Mitsubishi and Raima create secure data-handling process

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Controlling and managing a complex system is difficult at any time. However, users in the process (for example, water, petro-chemical) and infrastructure industries such as surface rail, airports or underground metro systems have the added complexities of having to do the same over extreme distances with the possibility of thousands of I/O points.

Furthermore, in these application environments there is often the added challenge of safety and security; if there is a failure then very often there are direct implications on both humans and the natural world. Therefore it is no wonder that users in these application environments take only the very highest levels of care and exercise the strongest risk management processes, which means new concepts need extensive testing. So when Mitsubishi Electric and their e-F@ctory Alliance partner, Raima, both long-term suppliers to these industries, put their heads together to solve one common customer’s problem it was inevitable that a strong solution would result.

The problem in focus was the monitoring and tracking of many thousands of assets on a sub-terrain metro line: how to do this in a cost-effective, reliable and secure way.

Industrial control, process automation and transportation industries have struggled for years with the problem of integrating efficient data management within its applications. This is mainly due to the strict safety and security requirements which are normally very costly to meet. Developers of these systems incur large expenses in analysing and testing as well as automation software to prevent any possibility of system catastrophic failure.

Raima and Mitsubishi Electric decided one approach would be to use existing, approved approaches, designed for purpose and combined in to a single system. This would be easier than trying to force traditional approaches to solve issues they were never designed for.

Raima was already strongly positioned in the field of secure data management with combinations of server, PC and embedded solutions which could transfer and manage data in a predictable and repeatable way.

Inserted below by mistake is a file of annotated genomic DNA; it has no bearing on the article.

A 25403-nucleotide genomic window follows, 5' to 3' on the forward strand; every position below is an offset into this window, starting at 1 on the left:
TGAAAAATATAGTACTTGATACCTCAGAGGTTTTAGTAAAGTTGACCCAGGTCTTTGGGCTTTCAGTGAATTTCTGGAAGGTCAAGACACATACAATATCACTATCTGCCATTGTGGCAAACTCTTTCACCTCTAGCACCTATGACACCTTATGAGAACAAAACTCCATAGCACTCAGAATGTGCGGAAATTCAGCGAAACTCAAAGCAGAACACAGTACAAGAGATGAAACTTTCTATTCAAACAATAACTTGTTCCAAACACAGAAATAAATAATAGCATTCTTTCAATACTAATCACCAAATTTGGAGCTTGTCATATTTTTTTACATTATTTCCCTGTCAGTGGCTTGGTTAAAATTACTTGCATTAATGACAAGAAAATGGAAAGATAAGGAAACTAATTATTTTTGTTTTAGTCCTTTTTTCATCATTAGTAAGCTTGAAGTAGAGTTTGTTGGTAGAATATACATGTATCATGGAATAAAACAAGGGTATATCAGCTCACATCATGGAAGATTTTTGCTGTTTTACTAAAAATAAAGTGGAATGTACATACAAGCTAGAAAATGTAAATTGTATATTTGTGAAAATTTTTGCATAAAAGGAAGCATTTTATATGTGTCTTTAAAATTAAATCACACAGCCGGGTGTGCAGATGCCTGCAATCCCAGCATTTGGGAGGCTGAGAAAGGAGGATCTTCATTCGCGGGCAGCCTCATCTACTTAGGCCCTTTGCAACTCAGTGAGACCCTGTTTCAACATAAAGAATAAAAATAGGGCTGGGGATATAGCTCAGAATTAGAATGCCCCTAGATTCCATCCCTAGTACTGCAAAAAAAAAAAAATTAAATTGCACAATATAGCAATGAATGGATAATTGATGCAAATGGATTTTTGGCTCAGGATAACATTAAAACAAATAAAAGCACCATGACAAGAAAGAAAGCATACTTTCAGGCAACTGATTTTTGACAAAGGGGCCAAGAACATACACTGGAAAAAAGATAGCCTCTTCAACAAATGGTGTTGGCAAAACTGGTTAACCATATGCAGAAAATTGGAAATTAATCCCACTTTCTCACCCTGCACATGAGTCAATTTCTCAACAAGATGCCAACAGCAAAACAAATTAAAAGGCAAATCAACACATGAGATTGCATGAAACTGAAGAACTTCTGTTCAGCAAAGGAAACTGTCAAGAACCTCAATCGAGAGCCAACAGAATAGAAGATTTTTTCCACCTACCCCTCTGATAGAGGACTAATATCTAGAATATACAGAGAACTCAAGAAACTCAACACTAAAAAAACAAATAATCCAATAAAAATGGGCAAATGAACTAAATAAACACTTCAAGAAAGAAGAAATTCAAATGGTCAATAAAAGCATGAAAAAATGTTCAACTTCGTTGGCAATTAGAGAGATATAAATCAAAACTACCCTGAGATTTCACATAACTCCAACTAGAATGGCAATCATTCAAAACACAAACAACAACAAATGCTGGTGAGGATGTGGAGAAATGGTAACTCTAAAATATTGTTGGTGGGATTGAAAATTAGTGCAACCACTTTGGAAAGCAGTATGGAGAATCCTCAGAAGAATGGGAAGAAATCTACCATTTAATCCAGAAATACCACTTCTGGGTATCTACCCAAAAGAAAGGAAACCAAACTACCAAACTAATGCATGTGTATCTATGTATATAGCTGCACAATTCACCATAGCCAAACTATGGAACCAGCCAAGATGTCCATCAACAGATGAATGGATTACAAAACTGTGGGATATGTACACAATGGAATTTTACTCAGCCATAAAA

Features such as ACID-based data replication and data encryption, as used in Bank ATMs to ensure data is seamlessly and reliably transmitted, as well as the use of a networked database concept, which has a predictable speed impact, were critical to this approach. Another key aspect was to design the system architecture as a distributed database, i.e. it was planned that small local databases (based on RDMe) were to be embedded in the local PLC; this is where Mitsubishi Electric picked up their part of the system.

PLC and PAC control

As a long-term proven supplier to both surface and sub-terrain rail transit, Mitsubishi Electric’s PLC systems have proven themselves reliable and safe over many applications. When the discussions with Raima turned to issues regarding distributed data management, Mitsubishi Electric already had a useful platform: the iQ Platform. This combination of PLC and PAC control was suitable to solve the problem of how to embed a fully operating database in a non-PC environment, yet retain the reliability and security of industrial PLC control. The use of the iQ platform’s C Controller was a good option to host the Raima RDM embedded database as it seamlessly integrated with the PLC control function through the iQ Platform. The C Controller also provided industrial reliability, with no moving parts, high environmental resilience and a fully C compatible environment, meaning it was not susceptible to the normal issues around PC security.

The combination of these two core technologies provided the rail operator with a secure and reliable system; however, that was not the end of the discussions.

Working closely with another e-F@ctory Alliance partner, Green Hills Software, Raima and Mitsubishi Electric enhanced the system security and operability further by changing the operating system of the main central database server to the Green Hills INTEGRITY RTOS. This real-time operating system (RTOS) has a Separation Kernel architecture that allows the server to be built using technology that effectively enables isolated user environments, or partitions, to be created. These multiple secure partitions can host real-time applications and/or guest operating systems on a single server. By using this, and hosting the central Raima database in one of these secure partitions, it was possible to create a certifiable system. The result was a high-reliability server with distributed high-reliability field controllers that were linked by a high-reliability database, all with security and industrial performance; suitable for the mass transit systems which need maximum up time, a demand also seen in process industries.

This deceptively simple approach proved to be a good example of how the e-F@ctory Alliance brings together technologies to create new approaches, and how motivated companies can come together to provide customers with the competitive advantages needed.

For further information about secure data handling and the e-F@ctory Alliance, please visit

22 May 2013

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